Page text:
Welcome to CanadianHedgeWatch.com
Saturday, September 25, 2021

The True Reason Hedge Funds Performed so Poorly in 2008

Date: Monday, February 9, 2009
Author: Dominic Clermont , Benefits Canada.com

Hedge funds are often sold as a great diversifier to any asset mix due to their low correlation to traditional asset classes. 2008 was one of the worst years for equity markets, yet hedge funds did not provide the diversification benefit that was expected of them. What happened?

First, the numbers. In 2008, the S&P500 returned -37%. The HFRX Global Hedge Fund Index returned -23.25%, and the Credit Suisse/Tremont Hedge Fund Index returned -19.07%.

While all sorts of theories have been offered from a liquidity crisis to a breakdown of strategies, the true answer is poor risk controls and greed.

Alpha with some beta

Most hedge fund strategies have some surprisingly significant exposure to the markets. In a short paper in Canadian Investment Review in 2004, I referred to research by Cliff Asness & al which showed that the aggregate hedge fund had a beta of 0.37. Hedge funds are often sold as having low correlation to the equity markets. There is a simple mathematical relationship between beta and correlation with the market. The only way to have no correlation to the market is to have a zero beta!

Assuming that the aggregate beta is still close to 0.37 today, and since the S&P500 had a return of -37% in 2008, we can estimate the impact of such market exposure for the aggregate hedge fund, independent of the alpha skills of managers, to 0.37 x -37% = -13.7%

Beta underestimated

We also know that standard risk measures like beta, volatility and correlation are underestimated when assets do not trade continuously. This effect is well documented in academic literature under the non-synchronous trading effect, and is present in less liquid assets such as smaller cap stocks and hedge funds trading in them. The impact is dramatic.

Fortunately, there is a statistical way of correcting for such underestimation. In Asness’ study, it was shown that the beta of the aggregate hedge fund, adjusted for this effect, was 0.84. Therefore, the corrected estimate of the impact of the market exposure in the aggregate hedge fund index is not -13.7% as previously estimated but rather 0.84 x -37% = -31%!


Since the aggregate hedge fund returns were much higher than that, it means that hedge fund managers may have delivered very significant alphas. Unfortunately, they lost it all, and more, due to their (beta) market exposure.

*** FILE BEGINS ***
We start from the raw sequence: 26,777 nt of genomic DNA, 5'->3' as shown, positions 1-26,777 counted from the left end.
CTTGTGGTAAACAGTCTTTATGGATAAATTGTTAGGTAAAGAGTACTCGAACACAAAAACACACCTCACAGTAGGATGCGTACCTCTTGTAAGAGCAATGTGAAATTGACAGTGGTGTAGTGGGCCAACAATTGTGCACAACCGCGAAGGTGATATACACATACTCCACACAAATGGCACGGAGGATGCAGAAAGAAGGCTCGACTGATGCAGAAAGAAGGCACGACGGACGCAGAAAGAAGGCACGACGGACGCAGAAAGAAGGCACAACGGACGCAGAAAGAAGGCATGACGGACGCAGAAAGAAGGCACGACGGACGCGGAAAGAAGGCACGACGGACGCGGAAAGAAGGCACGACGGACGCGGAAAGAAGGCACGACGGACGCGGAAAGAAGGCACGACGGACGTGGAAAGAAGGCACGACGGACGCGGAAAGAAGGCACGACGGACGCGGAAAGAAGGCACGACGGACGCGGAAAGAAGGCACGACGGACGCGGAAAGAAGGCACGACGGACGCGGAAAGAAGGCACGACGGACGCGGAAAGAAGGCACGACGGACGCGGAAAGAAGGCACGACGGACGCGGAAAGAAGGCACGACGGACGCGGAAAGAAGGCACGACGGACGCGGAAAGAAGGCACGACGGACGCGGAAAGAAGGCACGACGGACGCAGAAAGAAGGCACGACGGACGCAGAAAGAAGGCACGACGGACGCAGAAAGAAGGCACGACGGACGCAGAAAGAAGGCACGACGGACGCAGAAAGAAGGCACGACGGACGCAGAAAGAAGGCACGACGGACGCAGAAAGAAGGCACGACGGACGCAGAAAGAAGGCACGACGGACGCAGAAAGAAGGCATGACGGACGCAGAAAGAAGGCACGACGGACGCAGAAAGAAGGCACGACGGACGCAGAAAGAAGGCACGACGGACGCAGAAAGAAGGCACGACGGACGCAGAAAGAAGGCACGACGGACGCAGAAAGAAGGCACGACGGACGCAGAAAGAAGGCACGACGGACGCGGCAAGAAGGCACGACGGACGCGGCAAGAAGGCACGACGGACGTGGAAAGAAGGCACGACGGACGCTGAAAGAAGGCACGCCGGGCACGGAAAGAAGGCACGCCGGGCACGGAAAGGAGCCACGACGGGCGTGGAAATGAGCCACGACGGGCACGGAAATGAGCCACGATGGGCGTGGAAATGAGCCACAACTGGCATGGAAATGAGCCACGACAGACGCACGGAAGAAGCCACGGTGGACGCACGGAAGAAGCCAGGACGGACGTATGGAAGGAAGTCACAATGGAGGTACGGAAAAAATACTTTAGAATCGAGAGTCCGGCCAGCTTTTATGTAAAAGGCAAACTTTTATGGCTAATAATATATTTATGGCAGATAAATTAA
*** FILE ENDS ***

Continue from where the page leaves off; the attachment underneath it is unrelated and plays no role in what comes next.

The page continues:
Since investors pay a performance fee of 20%, and since equity markets return 8%-10% in the long run, hedge fund managers are tempted to add some beta in their strategies. However, this means investors pay performance fees on market returns. It also means that when market returns are the worst in history, hedge fund returns follow suit. The greed of hedge fund managers—through significant beta—is responsible for the extreme underperformance in 2008. The hedge fund community missed a great opportunity to show the usefulness of hedge funds in down markets.

In my 2004 paper, I highlighted the fact that two strategies had an adjusted beta close to neutrality: equity market neutral and managed futures. It is not surprising that these two categories were among the best performing hedge fund strategies in 2008.

This is very sad for the hedge fund industry. Hedge fund managers and particularly fund of funds managers could have done it right. While some hedge fund strategies inherently come with market exposure, fund of fund managers can assemble a diversified group of hedge funds which will exhibit very low correlation to the markets.

As long as investors pay performance fees on the beta component of return, greed will continue to incite managers to include market exposures in their products. Many hedge fund strategies can have zero beta if properly managed. 2008 hedge fund returns were generally highly negative because greed led most hedge fund managers to have significant market exposure (beta) in their portfolios.

Dominic Clermont is an independent consultant based in Montreal. dominic_clermont@yahoo.ca